Peter Dykstra: The greatest retired US government hero
For almost 42 years, he’s never exactly retired.
Jimmy Carter’s one-term presidency is mostly remembered for bad things: Iranian hostages, energy “malaise,” and more.
But in addition to his exemplary post-White House life, Carter’s Oval Office stint was an extremely busy one for environmental politics.
- The nation’s first acknowledged toxic waste disaster was discovered on his watch in the Love Canal neighborhood of Niagara Falls, New York. Carter responded by visiting, and by championing, the well-intended Superfund cleanup program. Superfund languished for years, however, with legal stonewalling thwarting virtually every one of the program’s 1,000+ sites.
- The Alaska Lands Bill was an instant success, setting aside 222 million pristine acres — the largest chunk of protected land in American history.
- In 1979, a reactor at Pennsylvania’s Three Mile Island complex nearly melted down. Carter’s Naval Academy training was in nuclear physics,* which served him well in addressing the near-disaster. But Three Mile Island stopped the nuclear power industry in its tracks.
And Carter became a moderately successful evangelist for energy efficiency, preaching basic common sense on gasoline after an OPEC embargo caused long gas lines and outlandish price hikes to $.90 (!!) a gallon. In July 1979, Carter scolded the nation in what became known as the “malaise” speech, even though the word “malaise” was never used in the speech.
So, on energy and environment, let’s give Carter an “A” for effort and a “C+” for accomplishment.
"Passive" solar symbol
In 1979, President Carter unveiled 32 passive solar panels prepared by the new Department of Energy.
Credit: Carter Presidential Library
He was ahead of his time in some ways. In 1979, a year before his rout by Ronald Reagan, he held a news conference on the White House roof.
Carter unveiled 32 passive solar panels prepared by the new Department of Energy. They would circulate sun-heated water into the White House to augment its hot water heaters.
In other words, “passive” meant minimally useful as anything but a symbol. But as a symbol, Carter had a powerful one.
“In the year 2000 this solar water heater behind me will still be here supplying cheap, efficient energy,” he said. “A generation from now, this solar heater can either be a curiosity, a museum piece, an example of a road not taken, or it can be just a small part of one of the greatest and most exciting adventures ever undertaken by the American people; harnessing the power of the sun to enrich our lives as we move away from our crippling dependence on foreign oil.”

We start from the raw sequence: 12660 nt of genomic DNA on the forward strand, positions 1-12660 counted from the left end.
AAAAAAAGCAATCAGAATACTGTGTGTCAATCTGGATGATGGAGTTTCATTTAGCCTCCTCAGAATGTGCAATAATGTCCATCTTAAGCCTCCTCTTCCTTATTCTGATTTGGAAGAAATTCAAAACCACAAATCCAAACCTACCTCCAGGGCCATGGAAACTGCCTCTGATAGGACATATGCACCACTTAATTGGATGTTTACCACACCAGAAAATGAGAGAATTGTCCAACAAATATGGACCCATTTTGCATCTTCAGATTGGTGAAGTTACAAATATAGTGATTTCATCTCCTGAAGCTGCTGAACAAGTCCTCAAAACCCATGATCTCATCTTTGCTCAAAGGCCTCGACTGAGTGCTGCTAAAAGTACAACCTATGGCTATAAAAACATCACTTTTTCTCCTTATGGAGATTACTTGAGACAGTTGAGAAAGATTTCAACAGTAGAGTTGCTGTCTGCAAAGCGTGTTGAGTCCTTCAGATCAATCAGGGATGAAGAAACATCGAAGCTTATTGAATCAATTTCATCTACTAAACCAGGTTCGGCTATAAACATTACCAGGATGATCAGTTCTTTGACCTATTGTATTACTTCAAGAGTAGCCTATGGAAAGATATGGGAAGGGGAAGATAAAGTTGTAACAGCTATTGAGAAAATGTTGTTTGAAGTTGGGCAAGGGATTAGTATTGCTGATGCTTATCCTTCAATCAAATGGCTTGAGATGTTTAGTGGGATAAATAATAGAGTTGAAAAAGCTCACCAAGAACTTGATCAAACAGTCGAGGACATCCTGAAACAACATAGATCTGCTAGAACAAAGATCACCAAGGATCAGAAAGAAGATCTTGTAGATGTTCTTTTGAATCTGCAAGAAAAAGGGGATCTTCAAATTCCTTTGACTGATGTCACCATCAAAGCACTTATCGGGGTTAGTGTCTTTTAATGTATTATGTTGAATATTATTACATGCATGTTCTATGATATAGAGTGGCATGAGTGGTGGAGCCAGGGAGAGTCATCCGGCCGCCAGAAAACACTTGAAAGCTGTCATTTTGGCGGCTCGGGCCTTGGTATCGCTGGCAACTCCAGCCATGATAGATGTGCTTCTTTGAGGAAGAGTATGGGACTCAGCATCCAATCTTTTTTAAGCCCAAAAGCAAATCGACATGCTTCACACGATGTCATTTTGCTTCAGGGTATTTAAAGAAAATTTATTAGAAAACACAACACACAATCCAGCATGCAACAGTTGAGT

How did that work out?
Well, President Reagan quietly had the panels removed shortly after taking office.
And as for that “move away from our crippling dependence on foreign oil”— President Biden in Saudi Arabia this very week making nice over oil prices and supplies.
Where did President Carter's solar panels end up? A warehouse outside Washington, DC.
Credit: Carter Presidential Library
Pardon the lack of humility, but here’s where I come in. In 1990, I was wrapping up my hellraising days at Greenpeace.
As President George H.W. Bush waged a strategic oil war against Iraq following its takeover of oil neighbor Kuwait, I wondered about the mysterious disappearance of those 32 solar panels and filed a Freedom of Information Act (FOIA) request to locate them. I got the kind of quick response that doesn’t often happen anymore under FOIA. The panels were in storage in a vast General Services Administration warehouse outside Washington, DC.
If you’re thinking of the last scene of “Raiders of the Lost Ark,” you’d be right. One of the panels was destroyed by a surplus federal desk that had been tossed on top of – and through – it.
Many of the panels ended up at Unity College, a small environmental studies school in Maine. Unity used a rule that allowed educational institutions to claim unused federal property.
Since Jimmy Carter left the White House in 1981, Ronald Reagan’s been the best horse riding ex-Prez; Bush the First, the best skyjumper; Bill Clinton the best near-First Gentleman; Bush II the best brush-clearer; Obama has the best jump shot. And let’s give credit where credit is due: Trump is the best golfing, anti-democracy blowhard.
But as he nears his 98th birthday on October 1, Jimmy Carter is simply the best in so many ways.
*Nuclear Physics training aside, Carter was a member of that eclectic group, along with President G. W. Bush and Homer Simpson, that can’t pronounce “nucular.”
Peter Dykstra is our weekend editor and columnist and can be reached at email@example.com or @pdykstra.
His views do not necessarily represent those of Environmental Health News, The Daily Climate, or publisher Environmental Health Sciences.
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